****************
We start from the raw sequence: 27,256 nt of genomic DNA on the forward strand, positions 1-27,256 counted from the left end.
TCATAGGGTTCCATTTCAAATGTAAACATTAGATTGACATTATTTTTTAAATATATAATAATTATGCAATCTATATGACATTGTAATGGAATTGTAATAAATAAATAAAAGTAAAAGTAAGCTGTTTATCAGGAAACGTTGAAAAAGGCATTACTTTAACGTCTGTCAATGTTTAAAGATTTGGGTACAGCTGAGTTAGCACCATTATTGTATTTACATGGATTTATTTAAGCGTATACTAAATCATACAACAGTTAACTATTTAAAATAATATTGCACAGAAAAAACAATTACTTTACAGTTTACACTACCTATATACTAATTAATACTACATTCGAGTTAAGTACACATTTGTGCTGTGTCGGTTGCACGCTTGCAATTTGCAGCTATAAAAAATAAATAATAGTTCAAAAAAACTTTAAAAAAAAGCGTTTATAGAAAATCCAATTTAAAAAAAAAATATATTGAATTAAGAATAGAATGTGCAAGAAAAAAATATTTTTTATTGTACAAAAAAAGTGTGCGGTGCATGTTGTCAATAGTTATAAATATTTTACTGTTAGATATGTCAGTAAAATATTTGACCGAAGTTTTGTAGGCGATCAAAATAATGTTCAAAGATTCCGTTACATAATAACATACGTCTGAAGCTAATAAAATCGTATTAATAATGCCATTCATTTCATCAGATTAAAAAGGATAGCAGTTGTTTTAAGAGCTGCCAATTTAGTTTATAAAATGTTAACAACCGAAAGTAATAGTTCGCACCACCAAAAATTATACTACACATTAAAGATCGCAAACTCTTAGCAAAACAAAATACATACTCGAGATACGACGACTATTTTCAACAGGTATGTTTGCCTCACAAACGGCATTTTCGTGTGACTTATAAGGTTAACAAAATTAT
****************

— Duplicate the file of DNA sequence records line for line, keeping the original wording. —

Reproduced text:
We start from the raw sequence: 27,256 nt of genomic DNA on the forward strand, positions 1-27,256 counted from the left end.
TCATAGGGTTCCATTTCAAATGTAAACATTAGATTGACATTATTTTTTAAATATATAATAATTATGCAATCTATATGACATTGTAATGGAATTGTAATAAATAAATAAAAGTAAAAGTAAGCTGTTTATCAGGAAACGTTGAAAAAGGCATTACTTTAACGTCTGTCAATGTTTAAAGATTTGGGTACAGCTGAGTTAGCACCATTATTGTATTTACATGGATTTATTTAAGCGTATACTAAATCATACAACAGTTAACTATTTAAAATAATATTGCACAGAAAAAACAATTACTTTACAGTTTACACTACCTATATACTAATTAATACTACATTCGAGTTAAGTACACATTTGTGCTGTGTCGGTTGCACGCTTGCAATTTGCAGCTATAAAAAATAAATAATAGTTCAAAAAAACTTTAAAAAAAAGCGTTTATAGAAAATCCAATTTAAAAAAAAAATATATTGAATTAAGAATAGAATGTGCAAGAAAAAAATATTTTTTATTGTACAAAAAAAGTGTGCGGTGCATGTTGTCAATAGTTATAAATATTTTACTGTTAGATATGTCAGTAAAATATTTGACCGAAGTTTTGTAGGCGATCAAAATAATGTTCAAAGATTCCGTTACATAATAACATACGTCTGAAGCTAATAAAATCGTATTAATAATGCCATTCATTTCATCAGATTAAAAAGGATAGCAGTTGTTTTAAGAGCTGCCAATTTAGTTTATAAAATGTTAACAACCGAAAGTAATAGTTCGCACCACCAAAAATTATACTACACATTAAAGATCGCAAACTCTTAGCAAAACAAAATACATACTCGAGATACGACGACTATTTTCAACAGGTATGTTTGCCTCACAAACGGCATTTTCGTGTGACTTATAAGGTTAACAAAATTAT